Or be discriminated by their own race?
"I went to Mexico when I was five. It was nice but I could still feel the division. I'm speaking Spanish but people were looking at me like I was diferente. But my family never discriminated. My great-grandma loved me and treated us good. We could see a couple of stares and could feel a little of that on our backs but nothing bad. But it's difficult here. There's such a divide because even though we are Afro-Latinos and getting our numbers up you don't find too many. In New York you do and they have a good Muslim community out there. So they have a lot going on out there, but in LA our numbers are lower and we got to find where we fit in. That's why I was drawn to this project because it's hard growing up and going to your black family and they would be like why is your hair like that? Oh you got long hair? I'm gonna cut it off. And on your Latino side you're La Morena — it's definitely a struggle and it's good to be open minded." ?: @mychivas
Being Blaxican is beautiful.
"I was raised by a single father. I think it's a pretty unique story because my dad was Mexican and here he was raising me. He used to do my hair, my braids, and everything. He would always tell me that my hair and my dark skin was beautiful. I went to an all white school where everyone had blonde hair and blue eyes and I would never hear that I was beautiful so I needed to hear that. My dad told me a story about how one time this woman stopped him in the middle of the street because she thought that he had kidnapped me because we looked different. He never forgot that moment." ?: @mychivas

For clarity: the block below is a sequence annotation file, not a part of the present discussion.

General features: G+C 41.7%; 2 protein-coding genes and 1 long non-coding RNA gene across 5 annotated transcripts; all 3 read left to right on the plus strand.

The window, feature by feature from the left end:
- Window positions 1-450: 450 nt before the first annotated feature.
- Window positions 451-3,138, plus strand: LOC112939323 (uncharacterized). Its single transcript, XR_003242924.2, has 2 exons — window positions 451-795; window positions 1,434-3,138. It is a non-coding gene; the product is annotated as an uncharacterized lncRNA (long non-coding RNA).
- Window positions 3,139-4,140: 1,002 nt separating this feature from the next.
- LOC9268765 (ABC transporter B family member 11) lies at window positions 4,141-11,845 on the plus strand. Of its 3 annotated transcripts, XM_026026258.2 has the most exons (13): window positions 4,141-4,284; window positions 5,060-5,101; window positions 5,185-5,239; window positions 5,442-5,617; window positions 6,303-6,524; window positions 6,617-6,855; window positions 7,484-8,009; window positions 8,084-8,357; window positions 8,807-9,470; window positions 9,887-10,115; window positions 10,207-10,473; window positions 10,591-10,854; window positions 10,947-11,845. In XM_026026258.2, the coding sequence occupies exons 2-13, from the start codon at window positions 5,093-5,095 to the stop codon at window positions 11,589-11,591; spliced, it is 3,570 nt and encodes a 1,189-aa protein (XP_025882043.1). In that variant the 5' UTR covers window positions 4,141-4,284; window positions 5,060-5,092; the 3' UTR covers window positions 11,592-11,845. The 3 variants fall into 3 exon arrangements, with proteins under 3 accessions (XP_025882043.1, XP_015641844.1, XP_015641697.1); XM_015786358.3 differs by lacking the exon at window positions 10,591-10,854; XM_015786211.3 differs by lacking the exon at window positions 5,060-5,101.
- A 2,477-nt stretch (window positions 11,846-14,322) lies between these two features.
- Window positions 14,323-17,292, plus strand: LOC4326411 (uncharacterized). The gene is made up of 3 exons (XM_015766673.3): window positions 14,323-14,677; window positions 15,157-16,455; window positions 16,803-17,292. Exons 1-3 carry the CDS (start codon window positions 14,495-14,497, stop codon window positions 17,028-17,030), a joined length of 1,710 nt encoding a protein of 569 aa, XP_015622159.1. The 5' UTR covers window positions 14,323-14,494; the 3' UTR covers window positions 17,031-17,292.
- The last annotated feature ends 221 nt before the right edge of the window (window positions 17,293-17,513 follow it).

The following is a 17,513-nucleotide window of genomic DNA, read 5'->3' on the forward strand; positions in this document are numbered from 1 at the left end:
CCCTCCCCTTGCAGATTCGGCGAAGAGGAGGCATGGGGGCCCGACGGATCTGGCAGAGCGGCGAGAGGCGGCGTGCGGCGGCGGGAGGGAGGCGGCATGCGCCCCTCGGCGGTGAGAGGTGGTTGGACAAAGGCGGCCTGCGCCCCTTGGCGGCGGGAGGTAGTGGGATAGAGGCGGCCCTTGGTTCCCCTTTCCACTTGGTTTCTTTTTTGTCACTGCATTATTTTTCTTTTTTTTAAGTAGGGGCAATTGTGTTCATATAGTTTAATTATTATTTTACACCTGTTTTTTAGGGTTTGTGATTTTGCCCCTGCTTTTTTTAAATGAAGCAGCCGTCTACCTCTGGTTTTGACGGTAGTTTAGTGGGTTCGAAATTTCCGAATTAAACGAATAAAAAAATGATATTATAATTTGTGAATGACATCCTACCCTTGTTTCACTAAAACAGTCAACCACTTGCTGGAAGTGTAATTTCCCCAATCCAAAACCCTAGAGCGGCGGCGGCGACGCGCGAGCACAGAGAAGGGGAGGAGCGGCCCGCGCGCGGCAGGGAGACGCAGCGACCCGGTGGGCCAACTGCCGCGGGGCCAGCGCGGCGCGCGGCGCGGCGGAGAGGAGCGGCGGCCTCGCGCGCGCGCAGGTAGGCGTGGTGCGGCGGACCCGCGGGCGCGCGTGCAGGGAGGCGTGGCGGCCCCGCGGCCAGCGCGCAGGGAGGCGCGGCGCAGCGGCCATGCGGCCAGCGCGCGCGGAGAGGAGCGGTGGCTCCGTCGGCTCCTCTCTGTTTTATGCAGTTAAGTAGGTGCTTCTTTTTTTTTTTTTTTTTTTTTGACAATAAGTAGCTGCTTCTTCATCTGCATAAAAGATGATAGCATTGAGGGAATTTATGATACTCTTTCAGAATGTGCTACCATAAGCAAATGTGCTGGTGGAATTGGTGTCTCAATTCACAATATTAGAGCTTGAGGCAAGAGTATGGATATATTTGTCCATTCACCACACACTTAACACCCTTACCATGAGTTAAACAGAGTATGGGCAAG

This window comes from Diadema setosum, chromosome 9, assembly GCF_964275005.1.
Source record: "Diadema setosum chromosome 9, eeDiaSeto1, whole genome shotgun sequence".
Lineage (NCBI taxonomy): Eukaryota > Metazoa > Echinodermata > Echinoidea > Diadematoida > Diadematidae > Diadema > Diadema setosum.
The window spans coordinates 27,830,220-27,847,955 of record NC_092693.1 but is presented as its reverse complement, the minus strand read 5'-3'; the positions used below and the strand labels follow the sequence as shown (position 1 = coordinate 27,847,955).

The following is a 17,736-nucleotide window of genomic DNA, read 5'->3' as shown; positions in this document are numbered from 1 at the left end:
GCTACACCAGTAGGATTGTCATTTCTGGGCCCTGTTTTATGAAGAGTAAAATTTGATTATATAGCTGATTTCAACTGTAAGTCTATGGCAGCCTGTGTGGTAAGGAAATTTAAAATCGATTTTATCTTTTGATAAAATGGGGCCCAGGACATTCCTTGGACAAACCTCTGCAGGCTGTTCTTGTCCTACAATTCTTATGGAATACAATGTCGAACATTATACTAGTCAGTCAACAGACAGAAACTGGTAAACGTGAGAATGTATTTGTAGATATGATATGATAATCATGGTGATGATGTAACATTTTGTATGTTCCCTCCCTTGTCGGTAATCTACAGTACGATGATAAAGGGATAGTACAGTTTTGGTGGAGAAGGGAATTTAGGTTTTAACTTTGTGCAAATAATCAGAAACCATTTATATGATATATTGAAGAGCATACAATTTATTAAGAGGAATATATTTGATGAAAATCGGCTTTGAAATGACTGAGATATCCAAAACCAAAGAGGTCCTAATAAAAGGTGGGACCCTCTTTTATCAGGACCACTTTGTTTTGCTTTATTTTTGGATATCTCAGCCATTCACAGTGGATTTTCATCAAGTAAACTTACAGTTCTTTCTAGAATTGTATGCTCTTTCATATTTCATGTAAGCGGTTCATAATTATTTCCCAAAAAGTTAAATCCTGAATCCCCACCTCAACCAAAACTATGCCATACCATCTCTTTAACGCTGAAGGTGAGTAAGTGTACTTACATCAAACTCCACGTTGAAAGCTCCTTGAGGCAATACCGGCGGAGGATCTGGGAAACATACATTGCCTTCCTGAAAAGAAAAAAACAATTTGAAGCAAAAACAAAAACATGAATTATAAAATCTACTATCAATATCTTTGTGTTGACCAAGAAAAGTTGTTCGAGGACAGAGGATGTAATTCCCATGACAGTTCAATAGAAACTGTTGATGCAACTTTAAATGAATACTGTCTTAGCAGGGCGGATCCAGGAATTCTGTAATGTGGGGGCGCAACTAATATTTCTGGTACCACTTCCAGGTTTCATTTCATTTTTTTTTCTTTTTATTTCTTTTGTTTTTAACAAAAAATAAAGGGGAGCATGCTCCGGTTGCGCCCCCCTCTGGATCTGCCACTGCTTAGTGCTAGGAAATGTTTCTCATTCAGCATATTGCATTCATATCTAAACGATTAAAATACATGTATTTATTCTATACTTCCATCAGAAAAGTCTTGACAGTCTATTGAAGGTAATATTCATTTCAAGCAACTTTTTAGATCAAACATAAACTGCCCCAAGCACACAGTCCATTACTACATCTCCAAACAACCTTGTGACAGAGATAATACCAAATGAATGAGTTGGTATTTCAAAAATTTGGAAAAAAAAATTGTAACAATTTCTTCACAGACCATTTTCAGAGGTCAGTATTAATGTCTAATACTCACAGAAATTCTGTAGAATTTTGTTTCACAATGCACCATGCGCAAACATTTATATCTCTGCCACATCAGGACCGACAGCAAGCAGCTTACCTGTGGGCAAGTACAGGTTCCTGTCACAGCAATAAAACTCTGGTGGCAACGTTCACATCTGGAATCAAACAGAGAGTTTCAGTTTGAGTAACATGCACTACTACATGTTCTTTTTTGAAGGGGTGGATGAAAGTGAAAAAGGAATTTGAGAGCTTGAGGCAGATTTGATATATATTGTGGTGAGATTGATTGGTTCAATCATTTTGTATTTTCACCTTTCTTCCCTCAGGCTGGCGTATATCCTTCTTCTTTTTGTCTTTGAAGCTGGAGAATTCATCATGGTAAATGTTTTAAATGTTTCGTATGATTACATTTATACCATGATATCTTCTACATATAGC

Participants are proud to share their parents’ love stories.
Even R&B star Miguel understands the mix of cultures is a unique experience, yet sometimes frustrating.
#Repost @nytimes with @repostapp. ・・・ @miguel at the @boweryhotel in New York, where @malinfezehai photographed him earlier this month. @miguel’s first headlining tour — for his new album #Wildheart — will bring him back to the city in August. On his first two albums, @miguel, 29, presented himself as a typical R&B figure. Now, he's claiming his own more specific identity: a songwriter who finds his hometown — Hollywood, beaches, the suburbs, the ghettos — both around and within himself. “I really am #LosAngeles,” he said. “Not only in the sense that I’m Mexican and black, and they’re the dominating ethnicities in this city, but in the energy of Los Angeles, and how everywhere you go there’s this weird juxtaposition of hope and desperation. And that’s my life, that’s who I am.”
Although some feel they’ve had something to prove…
"My mother came to the U.S. as a teenager from the state of Nayarit in Mexico and my father was creole and from the south. They met when they were both working at the airport. I was raised in a mixed neighborhood with Latinos and Blacks. It was a blessing to be able to experience both cultures. But Latinos would always say that I was a Latina who was trying to be Black, so I had to constantly reclaim my Black heritage that many people did not see because I had light skin. At the end of the day, I think we are an example that both cultures can get along and that differences can unite. I'm proud to be a Blaxican." ?: @mychivas
Most use one word to describe their heritage: proud.